The self-sufficiency of Father, Son, and Spirit is such that creation is completely gratuitous. We add nothing to God. Our faithful adoration does not add any joy to God because God is already and always the fullness of joy. Our sins and wickedness do not add any anger to God because God is already and always the fullness of love. There is no incapacity within him by which we can change God. This may not flatter us, as David Hart quips, but it does glorify God.

Because God is sufficient unto himself and unaffected by anything outside himself, God has no need to employ means contrary to his nature (the violence of suffering visited upon his creation) in order to fulfill the project of his self-realization in history, such as the dunderheaded Calvinist belief that God ordained the Fall in order to display his glory in our Redemption. God is, simply, incapable employing means contrary to his nature.

Instead sin, suffering, evil, and death, as the Church Fathers held, are manifestations of creation’s alienation and rebellion from God. They are privations in God’s creation; they are not products of God’s will. Indeed it’s more accurate to say that we see God willing suffering in our lives and so interpret scripture that way because sin, suffering, evil, and death have blinded us to the true God.

As DBH writes:

“If it is from Christ that we are to learn how God relates himself to sin, suffering, evil, and death, it would seem that he provides us little evidence of anything other than a regal, relentless, and miraculous enmity: sin he forgives, suffering he heals, evil he casts out, and death he conquers. And absolutely nowhere does Christ act as if any of these things are part of the eternal work or purposes of God.”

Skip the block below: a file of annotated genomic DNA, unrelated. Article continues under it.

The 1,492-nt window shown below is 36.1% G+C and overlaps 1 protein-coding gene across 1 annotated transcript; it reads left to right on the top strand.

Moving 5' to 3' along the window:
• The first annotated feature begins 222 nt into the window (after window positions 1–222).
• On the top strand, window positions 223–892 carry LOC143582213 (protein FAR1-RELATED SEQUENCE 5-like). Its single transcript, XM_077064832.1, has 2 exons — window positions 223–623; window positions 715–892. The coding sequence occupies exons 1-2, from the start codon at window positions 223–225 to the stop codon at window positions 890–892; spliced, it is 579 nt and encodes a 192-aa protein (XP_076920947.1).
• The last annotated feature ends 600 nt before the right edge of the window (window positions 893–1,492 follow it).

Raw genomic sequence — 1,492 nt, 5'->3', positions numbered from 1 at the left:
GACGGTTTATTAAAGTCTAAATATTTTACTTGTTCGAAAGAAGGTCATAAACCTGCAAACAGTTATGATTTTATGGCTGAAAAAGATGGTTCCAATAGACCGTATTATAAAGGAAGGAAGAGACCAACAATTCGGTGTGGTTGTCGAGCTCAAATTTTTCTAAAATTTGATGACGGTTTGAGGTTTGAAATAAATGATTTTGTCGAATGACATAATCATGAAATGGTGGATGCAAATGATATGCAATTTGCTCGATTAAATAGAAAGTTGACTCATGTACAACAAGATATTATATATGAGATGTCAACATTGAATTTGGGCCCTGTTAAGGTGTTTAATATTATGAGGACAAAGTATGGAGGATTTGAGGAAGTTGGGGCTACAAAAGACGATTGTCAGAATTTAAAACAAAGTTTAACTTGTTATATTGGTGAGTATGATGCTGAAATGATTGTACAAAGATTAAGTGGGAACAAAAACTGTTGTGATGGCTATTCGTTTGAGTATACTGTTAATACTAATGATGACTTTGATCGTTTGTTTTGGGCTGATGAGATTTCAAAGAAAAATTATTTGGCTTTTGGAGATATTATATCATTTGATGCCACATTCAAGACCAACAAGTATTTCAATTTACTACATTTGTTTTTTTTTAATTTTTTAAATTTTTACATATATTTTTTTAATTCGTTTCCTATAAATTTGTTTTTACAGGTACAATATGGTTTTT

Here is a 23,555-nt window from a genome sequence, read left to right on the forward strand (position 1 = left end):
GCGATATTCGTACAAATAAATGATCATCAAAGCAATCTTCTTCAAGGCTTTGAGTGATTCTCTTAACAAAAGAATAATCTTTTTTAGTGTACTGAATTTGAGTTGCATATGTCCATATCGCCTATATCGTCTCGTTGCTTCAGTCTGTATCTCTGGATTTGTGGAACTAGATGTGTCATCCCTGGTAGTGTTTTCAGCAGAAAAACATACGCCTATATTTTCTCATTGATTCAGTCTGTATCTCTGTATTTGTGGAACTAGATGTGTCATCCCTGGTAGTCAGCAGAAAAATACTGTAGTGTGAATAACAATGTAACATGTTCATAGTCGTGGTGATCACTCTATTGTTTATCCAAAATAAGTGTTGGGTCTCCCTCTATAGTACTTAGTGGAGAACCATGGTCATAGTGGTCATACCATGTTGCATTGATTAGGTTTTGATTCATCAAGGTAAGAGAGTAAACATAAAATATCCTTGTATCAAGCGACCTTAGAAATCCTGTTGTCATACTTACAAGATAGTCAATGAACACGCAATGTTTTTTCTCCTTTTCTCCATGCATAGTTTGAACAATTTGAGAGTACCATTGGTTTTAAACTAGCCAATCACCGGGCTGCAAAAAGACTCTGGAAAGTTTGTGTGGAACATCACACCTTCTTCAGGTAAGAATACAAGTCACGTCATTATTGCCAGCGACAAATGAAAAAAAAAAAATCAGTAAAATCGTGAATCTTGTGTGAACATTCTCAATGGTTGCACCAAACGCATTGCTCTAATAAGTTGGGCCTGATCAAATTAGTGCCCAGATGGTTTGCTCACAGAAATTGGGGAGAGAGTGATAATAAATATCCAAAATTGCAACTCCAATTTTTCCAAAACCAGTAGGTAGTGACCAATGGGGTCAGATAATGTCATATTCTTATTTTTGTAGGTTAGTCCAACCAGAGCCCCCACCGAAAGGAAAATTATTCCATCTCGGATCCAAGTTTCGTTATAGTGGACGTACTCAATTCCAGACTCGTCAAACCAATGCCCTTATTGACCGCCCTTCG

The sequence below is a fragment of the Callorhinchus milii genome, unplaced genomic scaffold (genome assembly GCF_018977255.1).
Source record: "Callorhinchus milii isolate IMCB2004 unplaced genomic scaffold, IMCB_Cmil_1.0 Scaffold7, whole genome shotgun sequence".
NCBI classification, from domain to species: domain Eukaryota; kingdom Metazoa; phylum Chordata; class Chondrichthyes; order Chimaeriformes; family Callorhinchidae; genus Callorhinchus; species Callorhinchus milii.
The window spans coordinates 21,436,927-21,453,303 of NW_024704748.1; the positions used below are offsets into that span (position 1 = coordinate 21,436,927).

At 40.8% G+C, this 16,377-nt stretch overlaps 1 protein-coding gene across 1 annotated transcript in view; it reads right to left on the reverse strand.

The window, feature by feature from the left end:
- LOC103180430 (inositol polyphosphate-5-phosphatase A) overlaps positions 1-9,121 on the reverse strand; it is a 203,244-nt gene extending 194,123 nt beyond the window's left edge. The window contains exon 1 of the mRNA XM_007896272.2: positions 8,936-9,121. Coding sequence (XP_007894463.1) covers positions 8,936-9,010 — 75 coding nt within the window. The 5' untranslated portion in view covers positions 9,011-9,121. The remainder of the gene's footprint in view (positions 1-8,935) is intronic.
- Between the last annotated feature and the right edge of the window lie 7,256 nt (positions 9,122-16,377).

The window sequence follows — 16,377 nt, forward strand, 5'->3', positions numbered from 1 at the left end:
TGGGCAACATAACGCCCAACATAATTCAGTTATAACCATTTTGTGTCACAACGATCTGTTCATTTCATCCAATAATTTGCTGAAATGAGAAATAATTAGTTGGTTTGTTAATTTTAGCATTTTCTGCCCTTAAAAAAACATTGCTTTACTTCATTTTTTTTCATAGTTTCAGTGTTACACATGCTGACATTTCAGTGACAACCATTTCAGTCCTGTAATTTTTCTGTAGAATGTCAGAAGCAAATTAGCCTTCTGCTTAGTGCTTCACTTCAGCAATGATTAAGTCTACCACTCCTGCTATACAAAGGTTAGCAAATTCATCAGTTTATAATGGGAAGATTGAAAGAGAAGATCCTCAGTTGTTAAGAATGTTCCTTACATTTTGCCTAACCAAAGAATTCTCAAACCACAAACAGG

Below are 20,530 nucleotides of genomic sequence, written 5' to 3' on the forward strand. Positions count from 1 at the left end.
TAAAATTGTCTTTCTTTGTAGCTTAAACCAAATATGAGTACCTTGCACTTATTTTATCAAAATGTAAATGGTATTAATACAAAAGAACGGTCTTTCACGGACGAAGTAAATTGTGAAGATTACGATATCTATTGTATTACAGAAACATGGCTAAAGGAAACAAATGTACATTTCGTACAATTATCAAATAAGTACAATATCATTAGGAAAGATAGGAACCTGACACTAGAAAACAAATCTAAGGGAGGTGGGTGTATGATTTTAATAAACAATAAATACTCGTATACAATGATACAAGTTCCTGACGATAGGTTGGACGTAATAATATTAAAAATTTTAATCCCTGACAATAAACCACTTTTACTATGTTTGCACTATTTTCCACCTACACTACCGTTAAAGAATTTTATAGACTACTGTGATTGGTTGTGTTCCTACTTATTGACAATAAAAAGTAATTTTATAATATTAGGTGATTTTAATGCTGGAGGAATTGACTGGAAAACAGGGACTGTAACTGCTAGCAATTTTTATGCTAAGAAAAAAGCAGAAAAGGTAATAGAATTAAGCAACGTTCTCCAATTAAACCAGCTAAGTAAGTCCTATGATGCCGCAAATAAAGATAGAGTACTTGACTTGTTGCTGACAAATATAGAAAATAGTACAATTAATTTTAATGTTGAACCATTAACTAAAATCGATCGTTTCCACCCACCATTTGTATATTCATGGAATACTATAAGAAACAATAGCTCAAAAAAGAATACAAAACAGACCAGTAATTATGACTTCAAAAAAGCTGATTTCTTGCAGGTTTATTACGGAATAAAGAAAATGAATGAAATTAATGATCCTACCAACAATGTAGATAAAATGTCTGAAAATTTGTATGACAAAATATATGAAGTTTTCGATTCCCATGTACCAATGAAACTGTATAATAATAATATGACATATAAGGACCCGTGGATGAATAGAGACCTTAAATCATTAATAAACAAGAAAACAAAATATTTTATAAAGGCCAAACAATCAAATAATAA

Perhaps it appears that this view, which is not at all novel but entirely consistent with the received tradition, gives me nothing to say someone suffering, for example, incurable cancer. “This is happening to you for no reason” can admittedly sound like a cold comfort. But the fact is, the truth is, there is NO reason. To ask ‘What kind of God sanctions _______?’ is to make a foundational error in supposing God is the primary causal agent behind ________.

To believe that God is the primary causal agent behind, say, my incurable cancer is to confuse the Christian belief in Providence with Determinism.

Determinism: God has eternally willed the history of sin and death, and all that comes to pass in the world, as the proper and necessary means to achieving his ends.

Providence: God has willed his good in creatures from eternity and will bring to pass, despite their rebellion, by so ordering all things towards his goodness that even evil (which he does not cause) becomes an occasion of the operation of grace.

In other words, God does not will suffering and evil but may permit it rather than violate the autonomy of the created world he’s made to love him in freedom just as Father, Son, and Spirit love one another in freedom.